When talking about love in Episode 2 the Young Woman says "I've always thought I'd find somebody - somebody young - and - and attractive - with wavy hair - wavy hair - I always think of children with curls - little curls all over their head - somebody young - and attractice - and that I'd like - that I'd love - But I haven't dound anybody like that yet - I haven't found anybody - I've hardly known anybody - you'd never let me go with anybody and -

She says she wants love and has an idea of who she wants to marry and how she wants her kids to look.  So she did want kids, which I found surprising because when she had hers she didn't seem to want to be around her kid.

However, when the Young Woman talks about love with her mother her mother just talks about how love doesn't give you certain things.  So she is only after her husband's money like Daisy was in the Great Gatsby.


Not Everyone Lives in the Same Community

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Foster states in Chapter 9 It's Greek to Me that "Every community has its own body of story that matters" (pg.65).

I believe he is right about this.  I think many authors write about something that has happened to them or someone that they know (maybe in their community).  If everyone lived in the same community life would be boring.  Just like if all books were written the same way about the same thing just with different names it'd be boring.  My community and yours are different and because of that we each have expierienced different things and have our own bodies of stories.  What happens in my community matters to me, such as classmates being in a car accident, when it doesn't matter to you because you're not from my community to understand or really care about the story and vice versa.  Sometimes when reading books we may wonder why the author thought to write about this and we might ask if they're even speaking English because we don't understand them (which is where the title of the chapter 'It's Greek to Me' is saying).  We need to understand each other and respect other's community and matters so when our own body of story comes out it does matter, not just to the person who belongs to the community but people outside as well.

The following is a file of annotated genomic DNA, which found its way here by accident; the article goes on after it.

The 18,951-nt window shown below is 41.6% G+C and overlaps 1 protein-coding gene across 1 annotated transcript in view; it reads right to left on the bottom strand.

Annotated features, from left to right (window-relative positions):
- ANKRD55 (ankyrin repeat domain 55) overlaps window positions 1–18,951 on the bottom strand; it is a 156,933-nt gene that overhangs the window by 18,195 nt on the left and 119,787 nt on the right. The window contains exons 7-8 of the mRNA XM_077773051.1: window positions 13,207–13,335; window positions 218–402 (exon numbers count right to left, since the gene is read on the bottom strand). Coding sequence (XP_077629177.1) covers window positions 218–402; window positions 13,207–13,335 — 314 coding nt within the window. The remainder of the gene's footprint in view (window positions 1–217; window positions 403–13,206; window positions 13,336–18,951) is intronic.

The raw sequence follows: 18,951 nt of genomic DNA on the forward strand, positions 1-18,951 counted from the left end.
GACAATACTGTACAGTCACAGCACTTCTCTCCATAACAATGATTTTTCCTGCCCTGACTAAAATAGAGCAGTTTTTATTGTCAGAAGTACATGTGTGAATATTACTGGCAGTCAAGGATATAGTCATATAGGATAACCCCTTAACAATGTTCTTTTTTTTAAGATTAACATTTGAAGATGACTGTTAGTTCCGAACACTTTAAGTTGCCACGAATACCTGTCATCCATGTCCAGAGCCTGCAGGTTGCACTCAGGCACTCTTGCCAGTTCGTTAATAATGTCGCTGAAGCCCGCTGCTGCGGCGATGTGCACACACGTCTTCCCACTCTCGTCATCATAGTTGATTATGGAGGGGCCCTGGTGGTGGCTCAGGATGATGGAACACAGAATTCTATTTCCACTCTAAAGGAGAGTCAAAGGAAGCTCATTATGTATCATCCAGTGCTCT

Thunder Love

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In Chapter 5 of The Great Gatsby there is a long paragraph that quotes: 

             "Outside the wind was loud and there was a faint flow of thunder along the Sound.All the lights were going on in West Egg now; the electric trains, men-carrying, were plunging home through the rain from New York.  It was the hour of a profound human change, and excitement was generating on the air..."


It seems funny to me that this "faint flow of thunder" is mentioned and I think it is foreshadowing the the day when Tom figures out what is going on between Gatsby and Daisy, Daisy's wreck with Myrtle, and Gatsby's death.  I think throughout the story the thunder gets closer and closer and louder and louder.  Thunder represents a storm so thi's thunder represents some "storm" so to speak passing through the Buchannan family.

"It was the hour of a profound human change" seems to me like it's talking about Tom and Daisy's relationship.  Tom is realizing he doesn't know who Daisy knows and what she does when she's off on her own.  It is a change for him.  The quote also foreshadows the end of the book when Tom and Daisy leave the city because they needed a human change.